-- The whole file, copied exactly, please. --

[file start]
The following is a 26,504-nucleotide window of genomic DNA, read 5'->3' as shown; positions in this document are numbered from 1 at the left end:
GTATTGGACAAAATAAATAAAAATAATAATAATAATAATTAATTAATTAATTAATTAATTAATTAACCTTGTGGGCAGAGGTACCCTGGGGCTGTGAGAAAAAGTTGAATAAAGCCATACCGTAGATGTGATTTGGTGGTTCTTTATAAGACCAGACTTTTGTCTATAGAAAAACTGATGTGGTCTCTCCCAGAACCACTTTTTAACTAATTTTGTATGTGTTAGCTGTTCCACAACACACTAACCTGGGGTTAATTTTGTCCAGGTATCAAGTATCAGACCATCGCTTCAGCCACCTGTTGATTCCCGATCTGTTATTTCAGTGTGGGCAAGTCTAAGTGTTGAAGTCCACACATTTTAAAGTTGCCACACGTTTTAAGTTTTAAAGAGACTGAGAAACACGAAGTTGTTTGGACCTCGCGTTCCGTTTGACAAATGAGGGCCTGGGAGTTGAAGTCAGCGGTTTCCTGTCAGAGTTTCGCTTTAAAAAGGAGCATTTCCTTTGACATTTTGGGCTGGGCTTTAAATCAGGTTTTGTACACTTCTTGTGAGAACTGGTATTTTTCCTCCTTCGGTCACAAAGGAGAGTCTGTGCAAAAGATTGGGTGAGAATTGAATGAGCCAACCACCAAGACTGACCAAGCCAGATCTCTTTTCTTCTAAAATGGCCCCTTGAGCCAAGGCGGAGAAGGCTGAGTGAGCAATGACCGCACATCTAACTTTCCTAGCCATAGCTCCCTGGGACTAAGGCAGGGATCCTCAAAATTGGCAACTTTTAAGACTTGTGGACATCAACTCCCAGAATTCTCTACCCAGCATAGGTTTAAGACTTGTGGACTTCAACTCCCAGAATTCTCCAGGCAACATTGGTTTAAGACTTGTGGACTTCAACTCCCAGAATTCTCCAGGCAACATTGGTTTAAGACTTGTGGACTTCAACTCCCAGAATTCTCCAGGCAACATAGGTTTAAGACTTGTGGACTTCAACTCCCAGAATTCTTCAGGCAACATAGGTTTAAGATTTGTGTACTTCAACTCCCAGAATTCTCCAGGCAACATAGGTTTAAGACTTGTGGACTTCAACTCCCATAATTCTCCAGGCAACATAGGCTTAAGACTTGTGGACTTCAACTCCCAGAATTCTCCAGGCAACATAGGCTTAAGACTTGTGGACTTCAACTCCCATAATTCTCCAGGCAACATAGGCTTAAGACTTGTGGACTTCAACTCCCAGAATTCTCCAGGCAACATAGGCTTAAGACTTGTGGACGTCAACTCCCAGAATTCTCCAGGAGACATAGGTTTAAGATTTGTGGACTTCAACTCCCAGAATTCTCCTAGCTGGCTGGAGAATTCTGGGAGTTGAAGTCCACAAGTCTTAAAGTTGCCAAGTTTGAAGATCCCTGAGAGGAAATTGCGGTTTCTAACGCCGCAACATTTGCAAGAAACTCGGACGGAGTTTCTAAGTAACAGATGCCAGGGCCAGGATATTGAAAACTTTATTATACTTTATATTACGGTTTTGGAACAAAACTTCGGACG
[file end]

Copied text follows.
The following is a 26,504-nucleotide window of genomic DNA, read 5'->3' as shown; positions in this document are numbered from 1 at the left end:
GTATTGGACAAAATAAATAAAAATAATAATAATAATAATTAATTAATTAATTAATTAATTAATTAACCTTGTGGGCAGAGGTACCCTGGGGCTGTGAGAAAAAGTTGAATAAAGCCATACCGTAGATGTGATTTGGTGGTTCTTTATAAGACCAGACTTTTGTCTATAGAAAAACTGATGTGGTCTCTCCCAGAACCACTTTTTAACTAATTTTGTATGTGTTAGCTGTTCCACAACACACTAACCTGGGGTTAATTTTGTCCAGGTATCAAGTATCAGACCATCGCTTCAGCCACCTGTTGATTCCCGATCTGTTATTTCAGTGTGGGCAAGTCTAAGTGTTGAAGTCCACACATTTTAAAGTTGCCACACGTTTTAAGTTTTAAAGAGACTGAGAAACACGAAGTTGTTTGGACCTCGCGTTCCGTTTGACAAATGAGGGCCTGGGAGTTGAAGTCAGCGGTTTCCTGTCAGAGTTTCGCTTTAAAAAGGAGCATTTCCTTTGACATTTTGGGCTGGGCTTTAAATCAGGTTTTGTACACTTCTTGTGAGAACTGGTATTTTTCCTCCTTCGGTCACAAAGGAGAGTCTGTGCAAAAGATTGGGTGAGAATTGAATGAGCCAACCACCAAGACTGACCAAGCCAGATCTCTTTTCTTCTAAAATGGCCCCTTGAGCCAAGGCGGAGAAGGCTGAGTGAGCAATGACCGCACATCTAACTTTCCTAGCCATAGCTCCCTGGGACTAAGGCAGGGATCCTCAAAATTGGCAACTTTTAAGACTTGTGGACATCAACTCCCAGAATTCTCTACCCAGCATAGGTTTAAGACTTGTGGACTTCAACTCCCAGAATTCTCCAGGCAACATTGGTTTAAGACTTGTGGACTTCAACTCCCAGAATTCTCCAGGCAACATTGGTTTAAGACTTGTGGACTTCAACTCCCAGAATTCTCCAGGCAACATAGGTTTAAGACTTGTGGACTTCAACTCCCAGAATTCTTCAGGCAACATAGGTTTAAGATTTGTGTACTTCAACTCCCAGAATTCTCCAGGCAACATAGGTTTAAGACTTGTGGACTTCAACTCCCATAATTCTCCAGGCAACATAGGCTTAAGACTTGTGGACTTCAACTCCCAGAATTCTCCAGGCAACATAGGCTTAAGACTTGTGGACTTCAACTCCCATAATTCTCCAGGCAACATAGGCTTAAGACTTGTGGACTTCAACTCCCAGAATTCTCCAGGCAACATAGGCTTAAGACTTGTGGACGTCAACTCCCAGAATTCTCCAGGAGACATAGGTTTAAGATTTGTGGACTTCAACTCCCAGAATTCTCCTAGCTGGCTGGAGAATTCTGGGAGTTGAAGTCCACAAGTCTTAAAGTTGCCAAGTTTGAAGATCCCTGAGAGGAAATTGCGGTTTCTAACGCCGCAACATTTGCAAGAAACTCGGACGGAGTTTCTAAGTAACAGATGCCAGGGCCAGGATATTGAAAACTTTATTATACTTTATATTACGGTTTTGGAACAAAACTTCGGACG